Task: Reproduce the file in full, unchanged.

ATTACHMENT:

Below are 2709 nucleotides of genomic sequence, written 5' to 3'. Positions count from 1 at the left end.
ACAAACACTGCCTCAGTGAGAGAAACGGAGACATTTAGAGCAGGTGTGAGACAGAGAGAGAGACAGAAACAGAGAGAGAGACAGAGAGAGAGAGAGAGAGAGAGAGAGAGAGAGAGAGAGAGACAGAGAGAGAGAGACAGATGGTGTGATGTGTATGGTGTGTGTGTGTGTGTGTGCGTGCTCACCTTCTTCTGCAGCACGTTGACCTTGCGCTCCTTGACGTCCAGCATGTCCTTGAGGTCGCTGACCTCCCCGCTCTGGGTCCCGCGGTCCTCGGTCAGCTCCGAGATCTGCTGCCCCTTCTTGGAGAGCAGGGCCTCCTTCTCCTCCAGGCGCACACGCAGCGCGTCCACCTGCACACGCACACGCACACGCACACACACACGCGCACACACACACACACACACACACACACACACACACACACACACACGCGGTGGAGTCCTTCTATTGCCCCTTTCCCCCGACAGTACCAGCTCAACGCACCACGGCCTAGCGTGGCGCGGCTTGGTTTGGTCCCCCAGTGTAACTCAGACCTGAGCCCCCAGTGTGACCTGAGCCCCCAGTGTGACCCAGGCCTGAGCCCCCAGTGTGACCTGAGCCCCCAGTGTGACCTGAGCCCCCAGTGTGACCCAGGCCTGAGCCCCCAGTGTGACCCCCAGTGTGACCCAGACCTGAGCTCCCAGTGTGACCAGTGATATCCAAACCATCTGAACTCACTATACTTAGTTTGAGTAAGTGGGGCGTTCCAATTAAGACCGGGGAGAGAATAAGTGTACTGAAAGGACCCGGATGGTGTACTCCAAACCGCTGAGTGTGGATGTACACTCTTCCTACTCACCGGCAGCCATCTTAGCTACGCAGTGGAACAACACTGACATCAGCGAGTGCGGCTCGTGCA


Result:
Below are 2709 nucleotides of genomic sequence, written 5' to 3'. Positions count from 1 at the left end.
ACAAACACTGCCTCAGTGAGAGAAACGGAGACATTTAGAGCAGGTGTGAGACAGAGAGAGAGACAGAAACAGAGAGAGAGACAGAGAGAGAGAGAGAGAGAGAGAGAGAGAGAGAGAGAGAGACAGAGAGAGAGAGACAGATGGTGTGATGTGTATGGTGTGTGTGTGTGTGTGTGCGTGCTCACCTTCTTCTGCAGCACGTTGACCTTGCGCTCCTTGACGTCCAGCATGTCCTTGAGGTCGCTGACCTCCCCGCTCTGGGTCCCGCGGTCCTCGGTCAGCTCCGAGATCTGCTGCCCCTTCTTGGAGAGCAGGGCCTCCTTCTCCTCCAGGCGCACACGCAGCGCGTCCACCTGCACACGCACACGCACACGCACACACACACGCGCACACACACACACACACACACACACACACACACACACACACACACGCGGTGGAGTCCTTCTATTGCCCCTTTCCCCCGACAGTACCAGCTCAACGCACCACGGCCTAGCGTGGCGCGGCTTGGTTTGGTCCCCCAGTGTAACTCAGACCTGAGCCCCCAGTGTGACCTGAGCCCCCAGTGTGACCCAGGCCTGAGCCCCCAGTGTGACCTGAGCCCCCAGTGTGACCTGAGCCCCCAGTGTGACCCAGGCCTGAGCCCCCAGTGTGACCCCCAGTGTGACCCAGACCTGAGCTCCCAGTGTGACCAGTGATATCCAAACCATCTGAACTCACTATACTTAGTTTGAGTAAGTGGGGCGTTCCAATTAAGACCGGGGAGAGAATAAGTGTACTGAAAGGACCCGGATGGTGTACTCCAAACCGCTGAGTGTGGATGTACACTCTTCCTACTCACCGGCAGCCATCTTAGCTACGCAGTGGAACAACACTGACATCAGCGAGTGCGGCTCGTGCA